With Elfie Fiegert, Paul Bildt, Johanna Hofer
German with English subtitles

A well-to-do Hamburg family finds a five-year-old girl abandoned at the door of its villa. Toxi is black, the daughter of a now-deceased German girl and an American G. I. who has returned to the States. Director Robert A. Stemmle effectively details then-current attitudes toward interracial relationships and multi-racial children, presenting German positions on race and racism with remarkable honesty and candor. Just as young Toxi has worked her way into the hearts of this German family, a resolution of sorts appears: her American father returns, hoping to take Toxi with him back to the States. The film premiered at the moment when the first generation of children created by liaisons between German women and American soldiers—many of whom were African American—began entering German schools, creating a public awareness of a unique situation.

April 18 (Monday) 9:30 pm


Directed by Anthony Harvey
UK, 1966, b/w, 55 min.
With Al Freeman, Jr., Shirley Knight

Set entirely within the confines of a New York City subway car (although filmed in England), Dutchman stars Al Freeman, Jr. as Clay, a mild-mannered African-American man who catches the eye of Lula (Knight), a free-spirited white woman. As the ride progresses, so does the intensity of the banter which develops between the unlikely twosome, in which both racial and sexual taboos are challenged. Based on a play by LeRoi Jones (aka Amiri Baraka), the film follows a loose structure akin to many of the great American independent films of the 1960s.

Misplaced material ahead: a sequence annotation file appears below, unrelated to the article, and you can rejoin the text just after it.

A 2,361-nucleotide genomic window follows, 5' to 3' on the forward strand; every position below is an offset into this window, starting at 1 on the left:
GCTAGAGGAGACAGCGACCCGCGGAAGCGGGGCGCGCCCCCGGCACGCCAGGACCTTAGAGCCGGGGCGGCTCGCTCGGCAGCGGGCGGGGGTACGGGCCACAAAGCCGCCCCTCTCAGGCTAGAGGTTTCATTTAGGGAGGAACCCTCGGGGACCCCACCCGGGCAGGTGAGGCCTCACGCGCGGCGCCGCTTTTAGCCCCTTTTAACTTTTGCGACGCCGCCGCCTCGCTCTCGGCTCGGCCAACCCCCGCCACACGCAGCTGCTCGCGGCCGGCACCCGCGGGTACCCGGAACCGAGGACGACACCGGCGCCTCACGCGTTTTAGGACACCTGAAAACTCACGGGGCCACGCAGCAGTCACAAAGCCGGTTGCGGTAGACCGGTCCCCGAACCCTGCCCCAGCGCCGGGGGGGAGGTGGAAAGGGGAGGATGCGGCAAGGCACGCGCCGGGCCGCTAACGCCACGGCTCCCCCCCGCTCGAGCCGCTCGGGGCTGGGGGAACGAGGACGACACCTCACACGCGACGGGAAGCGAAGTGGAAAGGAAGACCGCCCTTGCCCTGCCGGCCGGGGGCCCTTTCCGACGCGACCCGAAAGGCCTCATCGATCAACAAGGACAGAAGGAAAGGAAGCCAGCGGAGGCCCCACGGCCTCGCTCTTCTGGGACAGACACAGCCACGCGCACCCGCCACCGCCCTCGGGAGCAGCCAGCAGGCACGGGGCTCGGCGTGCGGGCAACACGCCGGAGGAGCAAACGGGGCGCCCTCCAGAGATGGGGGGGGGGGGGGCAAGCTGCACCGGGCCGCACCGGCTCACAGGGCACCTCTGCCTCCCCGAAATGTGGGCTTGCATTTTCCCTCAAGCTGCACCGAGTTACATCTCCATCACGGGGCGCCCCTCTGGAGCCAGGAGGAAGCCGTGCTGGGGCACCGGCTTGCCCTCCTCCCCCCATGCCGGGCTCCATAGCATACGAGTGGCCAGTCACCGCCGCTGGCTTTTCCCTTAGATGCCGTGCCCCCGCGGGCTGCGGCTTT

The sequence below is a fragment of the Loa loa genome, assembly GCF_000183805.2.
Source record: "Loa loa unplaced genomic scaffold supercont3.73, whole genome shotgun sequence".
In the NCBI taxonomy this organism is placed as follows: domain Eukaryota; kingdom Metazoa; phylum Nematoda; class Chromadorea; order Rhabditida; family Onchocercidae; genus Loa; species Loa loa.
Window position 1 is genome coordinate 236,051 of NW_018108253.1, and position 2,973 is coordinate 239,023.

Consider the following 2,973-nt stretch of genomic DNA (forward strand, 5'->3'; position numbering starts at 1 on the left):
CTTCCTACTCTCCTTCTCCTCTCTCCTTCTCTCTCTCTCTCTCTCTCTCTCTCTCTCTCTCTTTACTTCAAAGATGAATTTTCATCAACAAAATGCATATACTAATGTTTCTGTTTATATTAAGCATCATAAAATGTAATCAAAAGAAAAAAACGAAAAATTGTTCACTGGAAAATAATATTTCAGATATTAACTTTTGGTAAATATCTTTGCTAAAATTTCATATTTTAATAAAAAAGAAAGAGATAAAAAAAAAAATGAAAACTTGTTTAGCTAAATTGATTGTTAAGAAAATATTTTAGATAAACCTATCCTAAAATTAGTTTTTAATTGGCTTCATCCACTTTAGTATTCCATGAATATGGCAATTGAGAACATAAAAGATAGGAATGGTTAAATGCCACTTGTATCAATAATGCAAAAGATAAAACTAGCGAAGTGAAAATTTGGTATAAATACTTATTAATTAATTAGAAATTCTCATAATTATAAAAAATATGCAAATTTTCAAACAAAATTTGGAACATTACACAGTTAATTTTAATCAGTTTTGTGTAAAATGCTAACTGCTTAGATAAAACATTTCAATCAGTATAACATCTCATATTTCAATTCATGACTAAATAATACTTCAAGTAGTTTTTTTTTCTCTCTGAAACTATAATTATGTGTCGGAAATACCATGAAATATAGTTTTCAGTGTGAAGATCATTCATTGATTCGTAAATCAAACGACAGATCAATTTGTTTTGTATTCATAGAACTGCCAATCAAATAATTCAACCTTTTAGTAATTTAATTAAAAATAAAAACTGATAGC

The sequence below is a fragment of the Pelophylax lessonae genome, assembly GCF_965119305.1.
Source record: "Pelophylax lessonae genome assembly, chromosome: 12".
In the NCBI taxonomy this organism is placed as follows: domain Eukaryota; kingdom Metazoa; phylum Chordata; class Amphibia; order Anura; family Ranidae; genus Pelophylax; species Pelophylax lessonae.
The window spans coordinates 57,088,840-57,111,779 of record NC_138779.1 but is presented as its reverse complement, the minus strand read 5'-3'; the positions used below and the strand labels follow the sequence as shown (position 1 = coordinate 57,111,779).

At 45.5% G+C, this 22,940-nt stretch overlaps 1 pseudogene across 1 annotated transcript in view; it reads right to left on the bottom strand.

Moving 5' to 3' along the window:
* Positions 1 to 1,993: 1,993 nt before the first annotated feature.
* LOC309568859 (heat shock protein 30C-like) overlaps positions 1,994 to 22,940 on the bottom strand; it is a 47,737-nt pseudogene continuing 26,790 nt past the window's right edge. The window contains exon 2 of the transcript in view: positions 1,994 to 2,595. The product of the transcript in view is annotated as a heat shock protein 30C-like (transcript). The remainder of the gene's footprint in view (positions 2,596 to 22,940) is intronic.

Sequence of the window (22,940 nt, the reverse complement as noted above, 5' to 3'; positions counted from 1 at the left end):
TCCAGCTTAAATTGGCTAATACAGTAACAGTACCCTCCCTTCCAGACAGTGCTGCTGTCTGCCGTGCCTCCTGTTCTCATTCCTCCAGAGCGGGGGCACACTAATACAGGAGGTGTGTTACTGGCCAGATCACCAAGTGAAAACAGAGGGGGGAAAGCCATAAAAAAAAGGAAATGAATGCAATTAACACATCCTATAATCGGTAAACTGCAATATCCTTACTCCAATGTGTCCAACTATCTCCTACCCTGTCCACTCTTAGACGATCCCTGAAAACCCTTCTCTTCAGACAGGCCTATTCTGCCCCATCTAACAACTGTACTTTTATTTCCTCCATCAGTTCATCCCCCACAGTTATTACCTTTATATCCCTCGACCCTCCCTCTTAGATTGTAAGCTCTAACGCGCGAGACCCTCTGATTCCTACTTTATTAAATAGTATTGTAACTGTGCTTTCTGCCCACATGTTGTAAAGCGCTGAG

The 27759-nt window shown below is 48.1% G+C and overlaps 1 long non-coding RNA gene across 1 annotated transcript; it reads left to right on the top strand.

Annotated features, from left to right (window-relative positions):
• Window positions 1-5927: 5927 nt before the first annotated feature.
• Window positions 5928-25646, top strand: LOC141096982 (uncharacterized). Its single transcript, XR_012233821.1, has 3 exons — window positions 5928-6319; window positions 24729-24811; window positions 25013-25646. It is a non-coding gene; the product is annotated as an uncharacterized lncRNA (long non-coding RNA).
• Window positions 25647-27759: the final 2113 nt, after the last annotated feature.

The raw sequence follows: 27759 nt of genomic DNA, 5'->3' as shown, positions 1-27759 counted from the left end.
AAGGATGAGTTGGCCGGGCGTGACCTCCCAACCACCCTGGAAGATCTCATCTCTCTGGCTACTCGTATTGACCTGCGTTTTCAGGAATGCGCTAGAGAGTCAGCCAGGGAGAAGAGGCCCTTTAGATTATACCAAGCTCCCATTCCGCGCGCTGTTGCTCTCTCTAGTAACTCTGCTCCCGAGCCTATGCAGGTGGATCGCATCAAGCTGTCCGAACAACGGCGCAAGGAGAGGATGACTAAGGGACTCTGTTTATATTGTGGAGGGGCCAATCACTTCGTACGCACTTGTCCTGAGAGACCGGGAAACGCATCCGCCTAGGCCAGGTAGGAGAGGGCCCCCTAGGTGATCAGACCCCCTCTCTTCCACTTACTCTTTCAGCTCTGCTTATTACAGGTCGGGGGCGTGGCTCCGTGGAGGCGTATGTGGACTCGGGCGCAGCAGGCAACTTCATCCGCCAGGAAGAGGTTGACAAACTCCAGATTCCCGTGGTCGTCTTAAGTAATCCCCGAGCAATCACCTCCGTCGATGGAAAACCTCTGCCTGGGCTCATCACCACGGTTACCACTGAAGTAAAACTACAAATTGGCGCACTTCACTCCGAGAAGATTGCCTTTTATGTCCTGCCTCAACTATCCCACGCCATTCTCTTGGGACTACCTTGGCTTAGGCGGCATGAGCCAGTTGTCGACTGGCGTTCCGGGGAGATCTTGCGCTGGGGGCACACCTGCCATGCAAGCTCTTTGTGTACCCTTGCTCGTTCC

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Director Melvin Van Peebles In Person
April 25 (Monday) 9 pm

The Story of a Three-Day Pass

Directed by Melvin Van Peebles
France, 1968, b/w, 87 min.
With Harry Baird, Nicole Berger, Hal Brav


Harry Baird stars as a “good Negro” American soldier who is given a three-day pass from his commanding officer while stationed in France. He heads to Paris where he meets a white French girl with whom he engages in a taboo liaison. A successful blending of the “passing” Hollywood melodramas of the 1950s and the more improvisational independent films of the 1960s which presented a more truthful representation of race, this freewheeling work from Van Peebles (Watermelon Man, Sweet Sweetback’s Baadasssss Song) is one of his best.
This screening is presented with the W.E.B. DuBois Institue for African-American Studies

May 2 (Monday) 9 pm

Jungle Fever

Directed by Spike Lee
US, 1991, color, 132 min.
With Wesley Snipes, Annabella Sciorra, Samuel L. Jackson

A married African-American architect (Snipes) has an affair with his Italian-American secretary (Sciorra), much to the chagrin of their respective families and friends. Spike Lee generated his usual share of controversy upon the film’s release for his bold questions of interracial sexual desire. Among the outstanding cast members, Jackson is particularly compelling as the architect’s crack-addicted brother.

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Harvard Film Archive • Carpenter Center • 24 Quincy Street • Cambridge MA 02138 • 617-495-4700